In a game against Cornell last season, the Yale volleyball team lost the first set 25–11. The players and coaches surely knew that far better play was needed in order to come back and win the match against a Big Red team that had finished 3–11 in conference play the year before. The Bulldogs might not even have been surprised to learn that, based on Ivy League averages, the probability of Yale winning the match after a first-set loss of that margin was less than 14 percent. Nevertheless, Yale came back to defeat Cornell in five sets.

What those involved in the game may not have realized is that in the Ivy League, Yale and Cornell form the pair of teams most likely to produce such a comeback.

One of the important points of variance in sports is the level to which they separate events. For example, basketball is more or less continuous, football is divided into downs and tennis has a three-tiered system of points, games and sets. Volleyball falls closer to tennis, with each match following a first-to-three-sets format. As sets are, at least in regards to rules, identical, it stands to reason that the first set of a match provides a strong indicator as to how the rest of the match will unfold.

In 660 Ivy League volleyball matches played since the start of the 2012 season, the team that wins the first set went on to win the match 78.2 percent of the time. The margin of victory in the first set provides even more information. As could be expected, teams that win the first set by larger margins are more likely to triumph in the match. Using a weighted linear regression, we can fit a linear model for the probability that a team wins a match, given by how much they won the first set. The model shows an upward trend and a relatively high intercept, indicating that even given two evenly matched teams, there is a significant advantage to winning the first set. In the figure on page 12, the size of the circles represents the number of matches in which the first set was determined by a specific margin. The win percentage on the y-axis is the percentage of those matches that resulted in a win for the first-set winner.



With a model in hand, we can now look at which Ivy League programs overperform and underperform relative to our predictions. For every game each team plays, our model predicts the probability of it winning after the first set has been played. Next, we look at the final outcome of the match and record the change in probability since the conclusion of the opening set. If, for example, a team has an 80 percent chance of winning after the first set —  corresponding to an eight-point margin of victory —  and then goes on to lose the match, the change in probability is negative 0.80. If they go on to win, then the change in probability is positive 0.20. A team that wins more often than the model predicts will have a positive average change in probability over all its matches, and vice-versa for a team that loses more often than expected. The chart above shows the average change in probability for all Ivy League teams over the past five seasons.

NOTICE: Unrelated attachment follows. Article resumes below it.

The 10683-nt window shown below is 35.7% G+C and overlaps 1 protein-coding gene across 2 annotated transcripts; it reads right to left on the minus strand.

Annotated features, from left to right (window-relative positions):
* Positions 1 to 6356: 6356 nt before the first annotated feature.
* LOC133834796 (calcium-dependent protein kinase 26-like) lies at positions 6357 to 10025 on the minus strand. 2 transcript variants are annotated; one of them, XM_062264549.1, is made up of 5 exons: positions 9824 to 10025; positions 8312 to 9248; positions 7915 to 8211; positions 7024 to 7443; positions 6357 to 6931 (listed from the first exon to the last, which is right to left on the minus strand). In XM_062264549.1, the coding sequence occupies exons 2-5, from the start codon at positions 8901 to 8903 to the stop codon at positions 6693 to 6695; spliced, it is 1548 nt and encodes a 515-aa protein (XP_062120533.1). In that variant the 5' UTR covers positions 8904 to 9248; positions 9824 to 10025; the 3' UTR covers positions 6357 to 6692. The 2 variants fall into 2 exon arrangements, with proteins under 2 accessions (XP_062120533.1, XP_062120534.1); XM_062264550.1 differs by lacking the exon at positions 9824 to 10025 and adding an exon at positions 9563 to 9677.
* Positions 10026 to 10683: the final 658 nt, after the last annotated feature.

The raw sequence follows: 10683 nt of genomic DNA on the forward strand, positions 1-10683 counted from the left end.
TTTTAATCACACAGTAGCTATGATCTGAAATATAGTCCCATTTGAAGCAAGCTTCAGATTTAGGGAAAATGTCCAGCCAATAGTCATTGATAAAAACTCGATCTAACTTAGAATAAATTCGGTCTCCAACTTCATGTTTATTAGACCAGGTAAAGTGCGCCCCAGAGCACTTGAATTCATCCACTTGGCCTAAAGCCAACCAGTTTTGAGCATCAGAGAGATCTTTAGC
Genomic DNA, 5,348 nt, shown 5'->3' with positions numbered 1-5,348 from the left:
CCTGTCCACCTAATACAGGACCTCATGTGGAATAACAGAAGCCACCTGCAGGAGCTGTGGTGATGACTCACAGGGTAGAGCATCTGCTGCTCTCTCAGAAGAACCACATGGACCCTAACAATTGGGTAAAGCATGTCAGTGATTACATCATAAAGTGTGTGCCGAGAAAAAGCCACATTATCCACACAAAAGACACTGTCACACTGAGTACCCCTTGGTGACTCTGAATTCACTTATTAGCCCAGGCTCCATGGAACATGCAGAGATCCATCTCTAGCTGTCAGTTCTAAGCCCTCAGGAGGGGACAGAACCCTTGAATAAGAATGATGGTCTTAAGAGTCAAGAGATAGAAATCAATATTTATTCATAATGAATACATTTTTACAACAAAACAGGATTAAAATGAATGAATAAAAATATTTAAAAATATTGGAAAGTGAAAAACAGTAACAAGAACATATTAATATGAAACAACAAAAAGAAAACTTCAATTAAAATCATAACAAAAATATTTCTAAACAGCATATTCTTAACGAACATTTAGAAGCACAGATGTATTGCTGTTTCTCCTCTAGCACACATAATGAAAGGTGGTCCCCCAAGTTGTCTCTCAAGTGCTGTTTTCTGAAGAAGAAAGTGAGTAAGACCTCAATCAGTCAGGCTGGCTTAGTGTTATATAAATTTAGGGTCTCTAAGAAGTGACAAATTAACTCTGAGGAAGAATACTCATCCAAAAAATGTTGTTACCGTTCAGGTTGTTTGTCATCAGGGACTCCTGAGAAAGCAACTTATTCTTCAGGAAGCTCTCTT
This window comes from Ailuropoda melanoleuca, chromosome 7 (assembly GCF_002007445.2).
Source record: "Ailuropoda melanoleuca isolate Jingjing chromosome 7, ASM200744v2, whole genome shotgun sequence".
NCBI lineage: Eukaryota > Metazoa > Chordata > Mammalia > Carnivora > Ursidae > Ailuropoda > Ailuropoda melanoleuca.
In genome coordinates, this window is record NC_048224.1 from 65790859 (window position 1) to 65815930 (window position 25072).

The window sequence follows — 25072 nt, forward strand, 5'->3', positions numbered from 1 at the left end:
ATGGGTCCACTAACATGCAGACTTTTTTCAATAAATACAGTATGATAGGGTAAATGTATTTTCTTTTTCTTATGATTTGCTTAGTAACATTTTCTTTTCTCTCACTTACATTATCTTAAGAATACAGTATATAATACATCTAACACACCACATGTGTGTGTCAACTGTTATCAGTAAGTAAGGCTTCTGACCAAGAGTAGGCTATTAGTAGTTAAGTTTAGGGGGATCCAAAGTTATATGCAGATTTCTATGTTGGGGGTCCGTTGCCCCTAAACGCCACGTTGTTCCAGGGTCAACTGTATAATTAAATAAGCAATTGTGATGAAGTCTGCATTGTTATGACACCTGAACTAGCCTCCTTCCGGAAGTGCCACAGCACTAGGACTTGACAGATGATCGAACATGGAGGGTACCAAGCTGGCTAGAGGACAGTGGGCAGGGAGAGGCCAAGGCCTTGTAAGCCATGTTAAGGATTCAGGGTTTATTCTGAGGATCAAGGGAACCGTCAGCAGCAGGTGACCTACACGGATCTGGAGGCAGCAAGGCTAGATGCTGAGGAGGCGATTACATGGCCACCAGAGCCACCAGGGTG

One important caveat here is that a large part of these deviations can be attributed to regression to the mean. Said another way, Cornell has been a poor team, and Yale has been a good team over the last several years. We expect that a good team will come back often and that a bad team will blow leads. As such, it is not surprising that ordering teams by average change in probability nearly matches ordering them by record. Nevertheless, this relationship is true in the other direction as well, as teams that are “clutch” will end up having better records.

The greatest deviations from the model are Yale in the positive and Cornell in the negative. This indicates that the Yale team tends to start slow relative to what would be expected of a team that wins as often. Cornell has exactly the opposite story. If, in the case of Yale’s comeback against Cornell on Oct. 3 of last year, we account for the average deviations of the two teams from our model, Yale’s probability of victory after the first-set loss jumps from less than 14 percent to nearly 50 percent.

Yale’s eventual victory in five sets, then, is perhaps not as surprising as it appeared at first glance.

Michael Menz is a member of the Yale Undergraduate Sports Analytics Group. Contact the group at .